Investing in the Future

  • Published
  • By Airman Caleb Vance
  • 130th Airlift Wing Public Affairs

SecondLaunch West Virginia Initiative, a program from Dave Cartwright, the Department of Education Assistant Director of Infrastructure and Network Operations, is one such program with West Virginia Air National Guard involvement. This project takes old technology that businesses and organizations no longer use and refurbishes and puts it back into action for schools in need.

In the recent months, Master Sgt. Josh Powell, Tech. Sgt. James Providenti and Senior Airman Joseph Craft, all members of the 130th Airlift Wing’s Communications Flight (CF), have been working closely with Cartwright to give old technology to schools in need across the state of West Virginia.

“This gives the technology a kind of second life,” said Providenti. “It’s another way that the Guard can give back, all while utilizing the technology and saving the state money.”

The main goal of this project is to reroute, rebuild, reload and reinvest the equipment for the benefit of the students. Together, with the benefit of the students having efficient equipment, savings for the DOE are expected to accumulate more and more over the years. So far, equipment from SecondLaunch has reached 47 counties in the state, saving the DOE roughly $1 million per year.

With organizations like the West Virginia Office of Technology or companies like Toyota and the newly added partnership with the West Virginia Air National Guard, the technology donations are expanding and the relief to the underprivileged areas of the state who can’t get the funding for all the equipment needed continues to accelerate.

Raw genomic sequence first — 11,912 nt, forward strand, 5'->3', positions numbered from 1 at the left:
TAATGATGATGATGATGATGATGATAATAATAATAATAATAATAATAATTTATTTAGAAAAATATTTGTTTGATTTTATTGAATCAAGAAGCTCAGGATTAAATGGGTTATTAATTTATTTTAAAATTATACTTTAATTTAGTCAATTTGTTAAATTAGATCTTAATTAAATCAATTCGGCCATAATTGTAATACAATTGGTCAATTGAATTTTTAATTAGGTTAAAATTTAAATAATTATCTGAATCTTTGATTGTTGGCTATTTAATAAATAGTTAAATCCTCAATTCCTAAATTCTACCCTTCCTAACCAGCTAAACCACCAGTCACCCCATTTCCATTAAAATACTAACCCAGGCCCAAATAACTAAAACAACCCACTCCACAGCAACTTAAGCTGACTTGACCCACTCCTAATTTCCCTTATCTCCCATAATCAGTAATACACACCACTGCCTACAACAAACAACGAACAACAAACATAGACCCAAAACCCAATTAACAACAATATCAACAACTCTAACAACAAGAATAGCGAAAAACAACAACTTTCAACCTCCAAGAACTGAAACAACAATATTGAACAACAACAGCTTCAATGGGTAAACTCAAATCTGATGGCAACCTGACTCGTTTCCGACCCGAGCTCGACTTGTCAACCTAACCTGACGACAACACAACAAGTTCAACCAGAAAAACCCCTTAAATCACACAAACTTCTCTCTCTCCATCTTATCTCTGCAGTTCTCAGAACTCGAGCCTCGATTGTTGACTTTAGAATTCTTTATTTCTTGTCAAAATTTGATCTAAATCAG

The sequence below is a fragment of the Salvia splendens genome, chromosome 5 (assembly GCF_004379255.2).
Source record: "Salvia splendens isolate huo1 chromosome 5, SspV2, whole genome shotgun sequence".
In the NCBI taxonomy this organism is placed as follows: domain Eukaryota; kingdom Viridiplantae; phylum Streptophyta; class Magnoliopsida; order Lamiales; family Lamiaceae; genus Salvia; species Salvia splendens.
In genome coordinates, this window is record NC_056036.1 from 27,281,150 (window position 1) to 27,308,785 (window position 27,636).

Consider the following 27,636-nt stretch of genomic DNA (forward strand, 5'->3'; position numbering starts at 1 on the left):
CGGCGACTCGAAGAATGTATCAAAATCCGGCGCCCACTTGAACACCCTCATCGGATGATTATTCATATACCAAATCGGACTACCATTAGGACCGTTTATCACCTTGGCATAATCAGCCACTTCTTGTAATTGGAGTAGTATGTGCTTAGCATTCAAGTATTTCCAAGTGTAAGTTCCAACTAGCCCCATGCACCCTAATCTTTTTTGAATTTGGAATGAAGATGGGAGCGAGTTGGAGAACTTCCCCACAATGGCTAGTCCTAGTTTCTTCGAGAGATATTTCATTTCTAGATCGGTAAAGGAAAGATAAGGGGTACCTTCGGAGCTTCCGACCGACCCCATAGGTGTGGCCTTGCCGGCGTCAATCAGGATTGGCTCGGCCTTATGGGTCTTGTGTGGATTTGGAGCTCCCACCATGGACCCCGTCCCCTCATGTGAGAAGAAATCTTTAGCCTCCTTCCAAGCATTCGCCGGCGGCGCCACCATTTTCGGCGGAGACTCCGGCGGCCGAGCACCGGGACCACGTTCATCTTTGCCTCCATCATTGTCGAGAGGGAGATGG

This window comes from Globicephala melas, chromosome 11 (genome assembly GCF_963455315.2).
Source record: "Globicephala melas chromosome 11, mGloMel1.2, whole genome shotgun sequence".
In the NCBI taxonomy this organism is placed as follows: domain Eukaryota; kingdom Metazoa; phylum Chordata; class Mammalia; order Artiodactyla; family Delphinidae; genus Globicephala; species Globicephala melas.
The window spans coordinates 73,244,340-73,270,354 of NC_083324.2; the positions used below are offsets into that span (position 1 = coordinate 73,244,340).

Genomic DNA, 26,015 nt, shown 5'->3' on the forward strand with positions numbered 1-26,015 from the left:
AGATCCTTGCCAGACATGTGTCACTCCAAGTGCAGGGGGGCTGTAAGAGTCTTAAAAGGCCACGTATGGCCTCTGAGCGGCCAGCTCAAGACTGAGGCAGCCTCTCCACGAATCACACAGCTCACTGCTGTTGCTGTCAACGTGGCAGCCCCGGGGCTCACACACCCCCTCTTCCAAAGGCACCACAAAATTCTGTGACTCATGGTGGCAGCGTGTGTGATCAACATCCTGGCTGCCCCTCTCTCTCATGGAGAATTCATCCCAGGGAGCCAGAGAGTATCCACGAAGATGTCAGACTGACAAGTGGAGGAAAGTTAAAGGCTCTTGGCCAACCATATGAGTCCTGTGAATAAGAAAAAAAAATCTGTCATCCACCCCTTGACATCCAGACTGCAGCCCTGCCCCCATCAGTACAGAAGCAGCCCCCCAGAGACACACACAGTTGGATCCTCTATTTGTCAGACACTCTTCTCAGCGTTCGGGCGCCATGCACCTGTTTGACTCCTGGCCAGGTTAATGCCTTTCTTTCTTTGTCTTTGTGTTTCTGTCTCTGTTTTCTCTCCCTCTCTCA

As of Nov. 9, 2017, the 130th AW has given 50 devices, with 150 waiting to be loaded up and more than 300 in the preparation stage from the Communications Flight. With 400 laptops, 300 desktops, and handfuls of network switches and old printers making their way to the preparation stage, the 130th CF is looking to maximize their efforts to provide local schools with everything they can to improve the technology education aspect in area schools.

With the ever-growing technology industry, and the need to have the best tech available for smooth operation, the 130th AW has proven to be a valuable partner to the program.

Typically, if a replaced piece of technology has to be disposed of, there is a process of demilitarizing, then sending it to a warehouse to be resold. Through this newly established partnership, the program saves the schools money all while giving students a better platform for advancement.

The computers and technology don’t only go to the kindergarten through 12th grade schools, but to vocational schools as well for hands-on training. The 130th CF donates technology to different technical schools where students learn to build computers, perform IT functions, and refurbishing them. After they are refurbished and running like new, the equipment is sent to K-12 schools.

“The 130th CF staff has done a great job assisting the SecondLaunch Program,” said Lt. Col. Stacey Shade, the 130th CF commander. “By us giving them our excess resources it helps both of us, and at the same time represents what the National Guard and the 130th is all about, giving back.”


With the new partnership with the SecondLaunch program, the 130th AW plans to provide them with as much equipment as possible from the everlasting rotation of upgrading technology. This program represents the Air National Guard’s commitment to service in our state by bettering the community one computer at a time.